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Socialists of the GOP unite!

Public Affairs Consultant specializing in Issue Advocacy and Strategic Communications

This week, the McCain/Palin ticket has been using the term "Socialist" over and over to describe the positions of their Democratic rivals. (Although today, McCain returned to the Bill Ayers theme).

So, when Gov. Palin accuses Sen. Obama of being a Socialist is she saying that Alaska’s system where every resident of her state receives a $1,000 check from the oil companies who drill there is not Socialist? If they don’t work for the oil companies, why do they deserve a generous check for just living there?

Is Sen. McCain also calling for America to dissolve its most Socialist program—Social Security? He used to mention the idea of privatizing Social Security, but I don’t hear anybody talking about that in this volatile market.

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What Happened to Country First?

Public Affairs Consultant specializing in Issue Advocacy and Strategic Communications

This nation is facing its worst economic period in generations as the GOP’s candidate is avoiding real issues and increasingly sounding like the grouchy grandparent you hate to visit.

Although he didn’t have the courage to bring up William Ayers in his debate with Barack Obama, John McCain and his running mate brought it up at every campaign appearance this week.

Despite being born after the 1960s, I have been familiar with the Weathermen’s despicable acts and know which Bob Dylan song inspired their name. Until this year, I had never heard of William Ayers, however, and I’ll bet Sarah Palin hadn’t either.

It appears that Obama’s and Ayers’ paths crossed as neighbors and opinion leaders involved with public policy in Chicago, but it doesn’t sound like they were "palling around" as Gov. Palin likes to say.

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Is McCain too brash and indecisive?

Public Affairs Consultant specializing in Issue Advocacy and Strategic Communications

Considering that Sen. McCain had not officially decided on whether to attend the first presidential debate until the night before, I guess he expected Sen. Obama and others to commend him for his courage in leaving a Congressional debate on the Wall Street bailout that he had no role in, and probably not much knowledge about either.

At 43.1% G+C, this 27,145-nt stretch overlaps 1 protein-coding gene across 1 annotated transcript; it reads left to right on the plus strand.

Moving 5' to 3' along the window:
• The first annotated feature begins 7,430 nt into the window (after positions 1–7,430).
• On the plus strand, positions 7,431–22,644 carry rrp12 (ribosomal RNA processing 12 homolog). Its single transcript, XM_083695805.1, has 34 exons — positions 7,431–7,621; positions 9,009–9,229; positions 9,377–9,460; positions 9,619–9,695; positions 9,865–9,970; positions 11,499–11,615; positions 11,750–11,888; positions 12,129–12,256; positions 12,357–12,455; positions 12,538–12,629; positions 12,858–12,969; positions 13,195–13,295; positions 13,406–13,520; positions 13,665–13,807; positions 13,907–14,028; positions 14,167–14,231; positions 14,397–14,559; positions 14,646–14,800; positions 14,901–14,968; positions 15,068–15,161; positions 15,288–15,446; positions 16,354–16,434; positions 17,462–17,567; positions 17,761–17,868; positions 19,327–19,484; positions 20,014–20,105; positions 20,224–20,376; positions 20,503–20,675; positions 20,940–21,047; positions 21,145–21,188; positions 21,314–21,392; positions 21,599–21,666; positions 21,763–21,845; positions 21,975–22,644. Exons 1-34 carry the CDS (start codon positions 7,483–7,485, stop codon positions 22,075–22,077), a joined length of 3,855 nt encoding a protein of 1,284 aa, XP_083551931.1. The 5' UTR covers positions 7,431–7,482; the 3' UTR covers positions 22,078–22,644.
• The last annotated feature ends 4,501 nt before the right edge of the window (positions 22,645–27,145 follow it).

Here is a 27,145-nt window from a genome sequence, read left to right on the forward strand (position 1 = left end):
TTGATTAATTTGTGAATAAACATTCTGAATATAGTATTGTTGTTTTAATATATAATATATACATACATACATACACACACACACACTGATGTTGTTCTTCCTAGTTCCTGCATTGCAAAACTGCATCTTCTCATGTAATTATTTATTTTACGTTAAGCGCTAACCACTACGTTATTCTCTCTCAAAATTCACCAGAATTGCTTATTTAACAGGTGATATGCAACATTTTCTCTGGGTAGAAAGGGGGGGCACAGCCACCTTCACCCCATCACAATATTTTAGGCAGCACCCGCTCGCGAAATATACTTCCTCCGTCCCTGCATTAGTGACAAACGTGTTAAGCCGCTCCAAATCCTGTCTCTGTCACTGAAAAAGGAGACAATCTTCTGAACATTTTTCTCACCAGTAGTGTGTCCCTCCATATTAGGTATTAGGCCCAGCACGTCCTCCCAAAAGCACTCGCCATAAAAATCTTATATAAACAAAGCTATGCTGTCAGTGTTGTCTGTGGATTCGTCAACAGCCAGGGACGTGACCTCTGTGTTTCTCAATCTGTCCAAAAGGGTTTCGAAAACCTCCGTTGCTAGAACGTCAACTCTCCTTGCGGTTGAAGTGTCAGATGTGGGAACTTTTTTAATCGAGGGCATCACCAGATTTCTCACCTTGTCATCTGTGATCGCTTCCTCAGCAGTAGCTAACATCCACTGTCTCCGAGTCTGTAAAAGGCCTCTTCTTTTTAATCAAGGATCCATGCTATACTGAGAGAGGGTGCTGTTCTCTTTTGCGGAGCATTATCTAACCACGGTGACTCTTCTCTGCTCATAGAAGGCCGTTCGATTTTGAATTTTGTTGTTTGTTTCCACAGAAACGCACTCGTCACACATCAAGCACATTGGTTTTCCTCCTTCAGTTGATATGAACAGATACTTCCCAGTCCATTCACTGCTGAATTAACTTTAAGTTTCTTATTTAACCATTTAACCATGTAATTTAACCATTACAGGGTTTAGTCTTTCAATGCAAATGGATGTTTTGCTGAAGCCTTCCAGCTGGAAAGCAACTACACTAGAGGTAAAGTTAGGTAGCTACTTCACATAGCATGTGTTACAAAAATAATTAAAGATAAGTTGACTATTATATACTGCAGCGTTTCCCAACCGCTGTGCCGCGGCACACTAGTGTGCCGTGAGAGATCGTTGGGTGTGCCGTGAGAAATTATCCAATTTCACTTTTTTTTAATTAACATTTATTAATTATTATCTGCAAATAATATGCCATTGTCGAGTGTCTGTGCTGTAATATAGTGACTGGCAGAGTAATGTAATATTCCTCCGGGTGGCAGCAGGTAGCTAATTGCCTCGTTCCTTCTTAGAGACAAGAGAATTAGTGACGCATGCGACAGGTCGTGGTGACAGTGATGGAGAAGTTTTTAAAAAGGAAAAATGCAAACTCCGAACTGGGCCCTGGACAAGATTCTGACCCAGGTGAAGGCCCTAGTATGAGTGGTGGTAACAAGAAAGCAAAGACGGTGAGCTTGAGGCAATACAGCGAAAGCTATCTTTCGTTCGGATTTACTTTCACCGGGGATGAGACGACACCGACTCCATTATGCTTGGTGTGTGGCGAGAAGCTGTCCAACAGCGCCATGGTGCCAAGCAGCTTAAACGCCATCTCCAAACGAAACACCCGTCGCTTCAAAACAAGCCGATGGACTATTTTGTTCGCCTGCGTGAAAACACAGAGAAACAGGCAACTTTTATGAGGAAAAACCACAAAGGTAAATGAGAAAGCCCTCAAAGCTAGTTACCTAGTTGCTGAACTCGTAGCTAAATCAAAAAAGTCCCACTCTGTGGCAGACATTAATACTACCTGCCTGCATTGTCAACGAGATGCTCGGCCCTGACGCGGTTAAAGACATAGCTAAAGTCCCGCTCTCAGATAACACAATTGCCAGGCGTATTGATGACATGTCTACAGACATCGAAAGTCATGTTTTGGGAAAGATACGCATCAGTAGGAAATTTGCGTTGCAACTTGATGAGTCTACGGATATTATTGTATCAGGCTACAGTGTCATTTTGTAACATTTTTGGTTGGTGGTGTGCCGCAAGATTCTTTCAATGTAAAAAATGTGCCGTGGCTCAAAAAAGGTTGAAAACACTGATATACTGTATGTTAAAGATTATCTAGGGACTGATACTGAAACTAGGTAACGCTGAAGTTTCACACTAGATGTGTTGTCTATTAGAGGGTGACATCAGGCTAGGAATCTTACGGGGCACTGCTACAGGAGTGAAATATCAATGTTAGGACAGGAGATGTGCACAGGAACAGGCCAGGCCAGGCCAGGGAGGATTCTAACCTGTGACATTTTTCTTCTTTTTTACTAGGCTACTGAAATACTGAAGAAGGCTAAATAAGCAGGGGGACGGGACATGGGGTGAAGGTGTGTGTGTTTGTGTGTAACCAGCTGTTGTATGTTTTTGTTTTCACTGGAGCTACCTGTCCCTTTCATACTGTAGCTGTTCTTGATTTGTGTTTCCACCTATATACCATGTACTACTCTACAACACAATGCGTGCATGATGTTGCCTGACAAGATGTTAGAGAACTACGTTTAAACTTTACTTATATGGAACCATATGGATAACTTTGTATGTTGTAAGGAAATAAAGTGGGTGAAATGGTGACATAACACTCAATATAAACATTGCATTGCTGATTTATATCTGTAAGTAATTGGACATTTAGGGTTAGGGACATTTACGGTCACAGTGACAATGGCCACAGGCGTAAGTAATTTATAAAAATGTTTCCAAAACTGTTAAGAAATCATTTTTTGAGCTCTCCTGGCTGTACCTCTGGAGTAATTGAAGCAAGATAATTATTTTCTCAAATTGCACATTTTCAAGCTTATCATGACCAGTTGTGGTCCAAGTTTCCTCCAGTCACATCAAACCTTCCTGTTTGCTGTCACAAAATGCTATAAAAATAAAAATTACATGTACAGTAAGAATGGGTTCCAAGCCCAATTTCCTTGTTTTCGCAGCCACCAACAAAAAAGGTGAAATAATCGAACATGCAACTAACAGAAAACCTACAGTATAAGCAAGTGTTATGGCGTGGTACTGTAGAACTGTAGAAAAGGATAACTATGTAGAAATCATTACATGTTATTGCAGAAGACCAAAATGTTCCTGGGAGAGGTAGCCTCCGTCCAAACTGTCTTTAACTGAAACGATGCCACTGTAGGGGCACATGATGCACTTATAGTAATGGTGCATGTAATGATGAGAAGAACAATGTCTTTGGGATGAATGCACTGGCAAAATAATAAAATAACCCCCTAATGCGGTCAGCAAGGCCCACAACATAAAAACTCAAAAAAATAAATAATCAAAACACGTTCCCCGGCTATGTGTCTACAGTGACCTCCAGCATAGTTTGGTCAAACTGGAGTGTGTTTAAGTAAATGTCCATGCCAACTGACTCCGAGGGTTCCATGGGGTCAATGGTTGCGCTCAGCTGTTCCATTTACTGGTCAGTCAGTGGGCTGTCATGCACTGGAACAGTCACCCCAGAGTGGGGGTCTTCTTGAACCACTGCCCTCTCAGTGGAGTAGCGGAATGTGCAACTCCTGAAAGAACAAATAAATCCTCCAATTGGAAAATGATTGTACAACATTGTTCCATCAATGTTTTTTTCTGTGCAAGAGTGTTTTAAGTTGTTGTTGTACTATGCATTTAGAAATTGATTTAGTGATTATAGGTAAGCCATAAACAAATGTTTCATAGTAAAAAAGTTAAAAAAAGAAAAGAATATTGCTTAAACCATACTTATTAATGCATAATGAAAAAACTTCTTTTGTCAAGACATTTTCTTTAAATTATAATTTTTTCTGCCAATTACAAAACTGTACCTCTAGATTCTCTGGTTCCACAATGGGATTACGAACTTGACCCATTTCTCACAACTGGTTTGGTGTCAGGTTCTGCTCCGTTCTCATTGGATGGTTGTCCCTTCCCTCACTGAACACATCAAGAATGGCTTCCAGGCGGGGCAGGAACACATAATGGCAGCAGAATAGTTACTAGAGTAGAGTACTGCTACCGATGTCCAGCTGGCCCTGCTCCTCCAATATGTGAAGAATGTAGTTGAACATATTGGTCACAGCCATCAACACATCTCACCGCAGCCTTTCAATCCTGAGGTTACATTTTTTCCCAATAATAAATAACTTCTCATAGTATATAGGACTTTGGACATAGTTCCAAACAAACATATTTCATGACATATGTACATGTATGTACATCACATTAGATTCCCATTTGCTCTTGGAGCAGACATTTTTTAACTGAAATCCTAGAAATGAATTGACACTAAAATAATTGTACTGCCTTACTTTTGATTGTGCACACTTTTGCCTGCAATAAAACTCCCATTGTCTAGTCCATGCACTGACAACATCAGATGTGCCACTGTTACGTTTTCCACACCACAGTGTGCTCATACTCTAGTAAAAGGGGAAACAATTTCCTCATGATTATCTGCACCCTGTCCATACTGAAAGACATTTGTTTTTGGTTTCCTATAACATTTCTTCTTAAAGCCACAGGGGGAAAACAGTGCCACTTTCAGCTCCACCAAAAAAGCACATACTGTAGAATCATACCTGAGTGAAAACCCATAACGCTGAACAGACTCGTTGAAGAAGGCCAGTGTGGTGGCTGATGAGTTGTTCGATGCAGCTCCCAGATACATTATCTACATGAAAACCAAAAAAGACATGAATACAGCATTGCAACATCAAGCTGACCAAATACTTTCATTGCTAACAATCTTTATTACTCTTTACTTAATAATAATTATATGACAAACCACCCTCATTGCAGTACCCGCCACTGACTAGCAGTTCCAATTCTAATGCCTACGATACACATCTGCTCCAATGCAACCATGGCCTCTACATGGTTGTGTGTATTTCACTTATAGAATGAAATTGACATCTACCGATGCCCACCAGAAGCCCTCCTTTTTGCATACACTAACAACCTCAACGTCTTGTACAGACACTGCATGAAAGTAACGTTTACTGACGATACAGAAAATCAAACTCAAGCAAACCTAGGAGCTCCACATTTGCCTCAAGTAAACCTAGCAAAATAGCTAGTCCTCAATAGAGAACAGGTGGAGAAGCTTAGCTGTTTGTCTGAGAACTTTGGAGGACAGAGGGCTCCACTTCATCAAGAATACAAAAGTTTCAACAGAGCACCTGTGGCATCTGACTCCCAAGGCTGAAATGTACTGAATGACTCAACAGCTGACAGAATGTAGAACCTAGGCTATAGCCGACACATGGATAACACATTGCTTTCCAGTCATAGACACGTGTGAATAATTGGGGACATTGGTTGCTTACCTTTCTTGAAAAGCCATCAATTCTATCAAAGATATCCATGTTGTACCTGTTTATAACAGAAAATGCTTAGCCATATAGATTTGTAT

Again and again, Sen. McCain labeled his rival as naïve and inexperienced. Each time he suggested Sen. Obama didn’t understand how the political world works, I could not help but think of his own naive and inexperienced running mate.

Just last week, conservative columnist David Brooks wrote that Gov. Palin "has not been engaged in national issues, does not have a repertoire of historic patterns and, like President Bush, seems to compensate for her lack of experience with brashness and excessive decisiveness.”

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At fault, Metrolink fires its messenger.

Public Affairs Consultant specializing in Issue Advocacy and Strategic Communications

Within 48 hours of the fatal Metrolink crash Friday afternoon in Chatsworth, the transit agency’s board of directors dumped its top spokesperson, Denise Tyrrel, over a dispute on how information was shared with the media.

That’s a shame because I found her candor and visibly emotional distress over the tragedy refreshingly human while she quickly provided information that was painfully obvious—a Metrolink engineer screwed up.

Like many other Angelenos, I spent several hours over the weekend looking for news updates on the Metrolink crash in Chatsworth. Unlike other fatal accidents that occur in Los Angeles regularly, this crash seemed different to me, and with Denise Tyrrel, I felt the pain she was experiencing and a sense of guilt that a colleague at her agency had not done his job. Her honesty and human emotions moved me and I am sure thousands of other Angelinos whose hearts went out to the victims’ families.

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Does Palin help or hurt McCain?

Public Affairs Consultant specializing in Issue Advocacy and Strategic Communications

There are so many qualified and experienced Republicans out there, many of whom would have complimented Sen. John McCain’s perceived lack of domestic policy expertise such as Charlie Crist, Linda Lingle and Tim Pawlenty. Each of these governors is politically battle tested in states that are not all that red, and each of them has shown tendencies to be consensus builders. Mitt Romney and Fred Thompson would have been solid picks to be McCain’s running mate, too, and don’t forget Meg Whitman.

I am sure that Sen. McCain thought he was making a wise move by selecting Gov. Sarah Palin to shore up his conservative base and to show undecided women voters that they could count on him to further “crack the glass ceiling” in a direct appeal to Sen. Clinton’s supporters.

Yet, for probably every dissatisfied Hillary Clinton supporter, I suspect that their decisions on Election Day will come down to one issue—the Supreme Court. I don’t believe for a minute that any of Sen. Clinton’s supporters are willing to support McCain knowing that the next president will most likely determine whether Roe v. Wade is overturned or not.